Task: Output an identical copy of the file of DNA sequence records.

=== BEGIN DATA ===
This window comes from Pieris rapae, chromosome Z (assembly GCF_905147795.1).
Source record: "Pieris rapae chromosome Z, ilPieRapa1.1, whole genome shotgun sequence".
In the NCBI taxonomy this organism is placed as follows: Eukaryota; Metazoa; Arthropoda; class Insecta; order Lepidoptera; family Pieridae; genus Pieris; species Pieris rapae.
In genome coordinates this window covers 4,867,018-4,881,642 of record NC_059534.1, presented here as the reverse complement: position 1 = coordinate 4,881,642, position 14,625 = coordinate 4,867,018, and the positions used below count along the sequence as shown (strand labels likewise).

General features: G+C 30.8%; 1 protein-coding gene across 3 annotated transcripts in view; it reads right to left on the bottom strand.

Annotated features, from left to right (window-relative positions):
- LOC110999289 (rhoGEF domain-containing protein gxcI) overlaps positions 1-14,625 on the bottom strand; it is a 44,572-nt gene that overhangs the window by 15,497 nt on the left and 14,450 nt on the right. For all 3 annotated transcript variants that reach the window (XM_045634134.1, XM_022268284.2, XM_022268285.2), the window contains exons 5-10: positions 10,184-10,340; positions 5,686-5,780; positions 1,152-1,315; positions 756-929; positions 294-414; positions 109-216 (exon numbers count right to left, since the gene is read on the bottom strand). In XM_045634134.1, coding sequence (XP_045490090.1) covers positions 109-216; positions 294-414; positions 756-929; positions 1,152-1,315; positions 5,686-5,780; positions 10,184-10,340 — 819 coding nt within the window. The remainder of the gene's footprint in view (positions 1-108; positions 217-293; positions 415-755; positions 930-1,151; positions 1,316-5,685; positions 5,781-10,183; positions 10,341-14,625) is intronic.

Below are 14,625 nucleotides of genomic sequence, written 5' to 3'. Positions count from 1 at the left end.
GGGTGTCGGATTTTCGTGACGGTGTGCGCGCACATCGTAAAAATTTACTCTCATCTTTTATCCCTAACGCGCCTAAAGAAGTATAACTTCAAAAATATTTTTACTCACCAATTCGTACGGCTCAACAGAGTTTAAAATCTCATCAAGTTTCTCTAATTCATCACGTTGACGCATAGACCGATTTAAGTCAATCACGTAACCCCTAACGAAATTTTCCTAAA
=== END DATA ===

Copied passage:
This window comes from Pieris rapae, chromosome Z (assembly GCF_905147795.1).
Source record: "Pieris rapae chromosome Z, ilPieRapa1.1, whole genome shotgun sequence".
In the NCBI taxonomy this organism is placed as follows: Eukaryota; Metazoa; Arthropoda; class Insecta; order Lepidoptera; family Pieridae; genus Pieris; species Pieris rapae.
In genome coordinates this window covers 4,867,018-4,881,642 of record NC_059534.1, presented here as the reverse complement: position 1 = coordinate 4,881,642, position 14,625 = coordinate 4,867,018, and the positions used below count along the sequence as shown (strand labels likewise).

General features: G+C 30.8%; 1 protein-coding gene across 3 annotated transcripts in view; it reads right to left on the bottom strand.

Annotated features, from left to right (window-relative positions):
- LOC110999289 (rhoGEF domain-containing protein gxcI) overlaps positions 1-14,625 on the bottom strand; it is a 44,572-nt gene that overhangs the window by 15,497 nt on the left and 14,450 nt on the right. For all 3 annotated transcript variants that reach the window (XM_045634134.1, XM_022268284.2, XM_022268285.2), the window contains exons 5-10: positions 10,184-10,340; positions 5,686-5,780; positions 1,152-1,315; positions 756-929; positions 294-414; positions 109-216 (exon numbers count right to left, since the gene is read on the bottom strand). In XM_045634134.1, coding sequence (XP_045490090.1) covers positions 109-216; positions 294-414; positions 756-929; positions 1,152-1,315; positions 5,686-5,780; positions 10,184-10,340 — 819 coding nt within the window. The remainder of the gene's footprint in view (positions 1-108; positions 217-293; positions 415-755; positions 930-1,151; positions 1,316-5,685; positions 5,781-10,183; positions 10,341-14,625) is intronic.

Below are 14,625 nucleotides of genomic sequence, written 5' to 3'. Positions count from 1 at the left end.
GGGTGTCGGATTTTCGTGACGGTGTGCGCGCACATCGTAAAAATTTACTCTCATCTTTTATCCCTAACGCGCCTAAAGAAGTATAACTTCAAAAATATTTTTACTCACCAATTCGTACGGCTCAACAGAGTTTAAAATCTCATCAAGTTTCTCTAATTCATCACGTTGACGCATAGACCGATTTAAGTCAATCACGTAACCCCTAACGAAATTTTCCTAAA